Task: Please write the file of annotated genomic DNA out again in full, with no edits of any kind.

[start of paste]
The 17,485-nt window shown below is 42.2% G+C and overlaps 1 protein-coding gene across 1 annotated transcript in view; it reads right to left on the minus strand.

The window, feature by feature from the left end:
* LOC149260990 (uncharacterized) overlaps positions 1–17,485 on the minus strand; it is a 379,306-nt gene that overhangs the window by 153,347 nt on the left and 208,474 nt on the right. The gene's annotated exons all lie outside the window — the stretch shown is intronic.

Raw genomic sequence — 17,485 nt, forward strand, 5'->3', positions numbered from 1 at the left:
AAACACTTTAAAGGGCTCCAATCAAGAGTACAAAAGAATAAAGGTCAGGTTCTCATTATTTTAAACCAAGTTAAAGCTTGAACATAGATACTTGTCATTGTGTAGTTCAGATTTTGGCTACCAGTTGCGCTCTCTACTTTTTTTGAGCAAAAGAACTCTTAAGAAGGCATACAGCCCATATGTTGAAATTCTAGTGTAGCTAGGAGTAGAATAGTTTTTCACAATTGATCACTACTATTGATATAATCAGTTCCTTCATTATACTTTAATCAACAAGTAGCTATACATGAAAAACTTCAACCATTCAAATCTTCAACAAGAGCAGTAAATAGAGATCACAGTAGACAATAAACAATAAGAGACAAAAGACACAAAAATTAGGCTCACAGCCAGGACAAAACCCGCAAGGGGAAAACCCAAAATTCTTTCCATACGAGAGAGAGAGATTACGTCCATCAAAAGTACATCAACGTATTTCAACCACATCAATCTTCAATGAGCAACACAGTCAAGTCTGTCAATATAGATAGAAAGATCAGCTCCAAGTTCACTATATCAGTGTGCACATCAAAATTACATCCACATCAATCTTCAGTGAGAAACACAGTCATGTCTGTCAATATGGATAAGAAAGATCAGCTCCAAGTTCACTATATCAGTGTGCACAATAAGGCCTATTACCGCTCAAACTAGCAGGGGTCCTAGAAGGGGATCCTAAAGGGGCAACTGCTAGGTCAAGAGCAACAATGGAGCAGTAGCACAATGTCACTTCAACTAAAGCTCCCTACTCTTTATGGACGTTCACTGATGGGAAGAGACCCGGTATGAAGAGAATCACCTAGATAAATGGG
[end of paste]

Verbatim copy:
The 17,485-nt window shown below is 42.2% G+C and overlaps 1 protein-coding gene across 1 annotated transcript in view; it reads right to left on the minus strand.

The window, feature by feature from the left end:
* LOC149260990 (uncharacterized) overlaps positions 1–17,485 on the minus strand; it is a 379,306-nt gene that overhangs the window by 153,347 nt on the left and 208,474 nt on the right. The gene's annotated exons all lie outside the window — the stretch shown is intronic.

Raw genomic sequence — 17,485 nt, forward strand, 5'->3', positions numbered from 1 at the left:
AAACACTTTAAAGGGCTCCAATCAAGAGTACAAAAGAATAAAGGTCAGGTTCTCATTATTTTAAACCAAGTTAAAGCTTGAACATAGATACTTGTCATTGTGTAGTTCAGATTTTGGCTACCAGTTGCGCTCTCTACTTTTTTTGAGCAAAAGAACTCTTAAGAAGGCATACAGCCCATATGTTGAAATTCTAGTGTAGCTAGGAGTAGAATAGTTTTTCACAATTGATCACTACTATTGATATAATCAGTTCCTTCATTATACTTTAATCAACAAGTAGCTATACATGAAAAACTTCAACCATTCAAATCTTCAACAAGAGCAGTAAATAGAGATCACAGTAGACAATAAACAATAAGAGACAAAAGACACAAAAATTAGGCTCACAGCCAGGACAAAACCCGCAAGGGGAAAACCCAAAATTCTTTCCATACGAGAGAGAGAGATTACGTCCATCAAAAGTACATCAACGTATTTCAACCACATCAATCTTCAATGAGCAACACAGTCAAGTCTGTCAATATAGATAGAAAGATCAGCTCCAAGTTCACTATATCAGTGTGCACATCAAAATTACATCCACATCAATCTTCAGTGAGAAACACAGTCATGTCTGTCAATATGGATAAGAAAGATCAGCTCCAAGTTCACTATATCAGTGTGCACAATAAGGCCTATTACCGCTCAAACTAGCAGGGGTCCTAGAAGGGGATCCTAAAGGGGCAACTGCTAGGTCAAGAGCAACAATGGAGCAGTAGCACAATGTCACTTCAACTAAAGCTCCCTACTCTTTATGGACGTTCACTGATGGGAAGAGACCCGGTATGAAGAGAATCACCTAGATAAATGGG